Divorce mediation – is it for you?

A realistic view of the modern approach

When a couple begins to consider divorce, it sometimes cushions the inevitable to suggest divorce mediation. As a means to an end, divorce mediation makes perfect sense to help protect the best interests of your children and your finances without breaking the bank. Many do this to reduce costs and stress by staying out of the courtroom. Albeit the less adversarial approach, divorce mediation does not protect your legal rights and is not for everyone.

When you and your spouse decide to pursue divorce mediation, you are both making the decision to utilize consultants to help you manage your divorce. There are many benefits to mediation for couples who can work together. However, the decision is also being made to forego any professional advice or analysis of your legal rights. When signing agreements regarding custody, support, or division of assets, a mediator is not obligated to represent your interests in the outcome. They are to assist both parties simultaneously.

The decisions and agreements that are signed during this process require cautious and professional review. Often, mediators encourage obtaining a divorce lawyer to advise on any agreements prior to signing. Legally binding documents should be reviewed by an experienced divorce lawyer. A divorce lawyer can explain the terms and ensure your rights are protected. A mediator cannot provide the personalized legal advice you may need to ensure your wishes are represented. Either to get an edge on assurances, or to pursue other matters, mediation often results in traditional family law procedure. By then, many have shelled out hundreds on fruitless meetings and discussions.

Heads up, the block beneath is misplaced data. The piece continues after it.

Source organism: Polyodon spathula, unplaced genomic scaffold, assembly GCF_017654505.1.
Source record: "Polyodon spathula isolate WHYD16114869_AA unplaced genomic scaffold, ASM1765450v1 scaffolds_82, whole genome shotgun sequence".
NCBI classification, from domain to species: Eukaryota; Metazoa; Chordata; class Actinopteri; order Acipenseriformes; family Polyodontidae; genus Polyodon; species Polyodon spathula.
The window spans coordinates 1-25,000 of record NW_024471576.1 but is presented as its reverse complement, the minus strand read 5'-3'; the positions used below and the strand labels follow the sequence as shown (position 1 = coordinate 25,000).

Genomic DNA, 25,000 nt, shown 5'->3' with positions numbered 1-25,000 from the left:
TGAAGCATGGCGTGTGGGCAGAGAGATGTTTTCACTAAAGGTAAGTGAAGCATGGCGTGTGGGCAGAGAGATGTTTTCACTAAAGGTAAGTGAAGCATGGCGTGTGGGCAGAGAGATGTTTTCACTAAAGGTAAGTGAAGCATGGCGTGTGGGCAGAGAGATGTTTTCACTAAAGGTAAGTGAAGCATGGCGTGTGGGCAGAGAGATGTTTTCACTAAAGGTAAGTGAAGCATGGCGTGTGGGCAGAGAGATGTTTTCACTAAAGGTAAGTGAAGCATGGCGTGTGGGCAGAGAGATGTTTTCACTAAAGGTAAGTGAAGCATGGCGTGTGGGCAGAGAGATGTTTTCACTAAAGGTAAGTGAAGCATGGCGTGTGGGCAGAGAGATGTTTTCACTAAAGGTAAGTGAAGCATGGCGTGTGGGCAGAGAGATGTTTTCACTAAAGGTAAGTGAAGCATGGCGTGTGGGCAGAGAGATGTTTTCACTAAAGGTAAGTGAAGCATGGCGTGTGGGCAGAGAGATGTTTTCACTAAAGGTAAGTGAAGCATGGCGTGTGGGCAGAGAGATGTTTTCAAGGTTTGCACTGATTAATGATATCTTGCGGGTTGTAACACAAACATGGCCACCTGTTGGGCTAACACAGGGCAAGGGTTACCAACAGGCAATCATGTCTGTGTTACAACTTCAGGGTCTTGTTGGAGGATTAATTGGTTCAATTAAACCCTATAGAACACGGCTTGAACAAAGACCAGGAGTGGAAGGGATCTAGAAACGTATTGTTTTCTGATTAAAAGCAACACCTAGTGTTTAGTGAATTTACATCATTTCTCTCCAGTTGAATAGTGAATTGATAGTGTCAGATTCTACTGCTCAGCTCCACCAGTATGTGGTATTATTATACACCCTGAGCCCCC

Those concerned with expenses should consider the possibility of spending precious time and money on hours of contentious discussions and still needing an attorney in the long run. Despite the common misconceptions, not every attorney will pursue lengthy litigation and legal battles. Knowing how the Pennsylvania divorce laws will apply to you is critical in navigating the divorce process. Every case is different; only an experienced divorce attorney can advise on what moves to make.

If your divorce mediation is not getting the results you expected, contact the Law Offices of Michael Kuldiner, P.C. at (215) 942-2100 to schedule a consultation. Our attorneys share the philosophy of staying out of the courtroom, but can provide the critical legal advice you need to complete the divorce process.

A Common Regret After Divorce in Pennsylvania

How not hiring a lawyer can lead to regret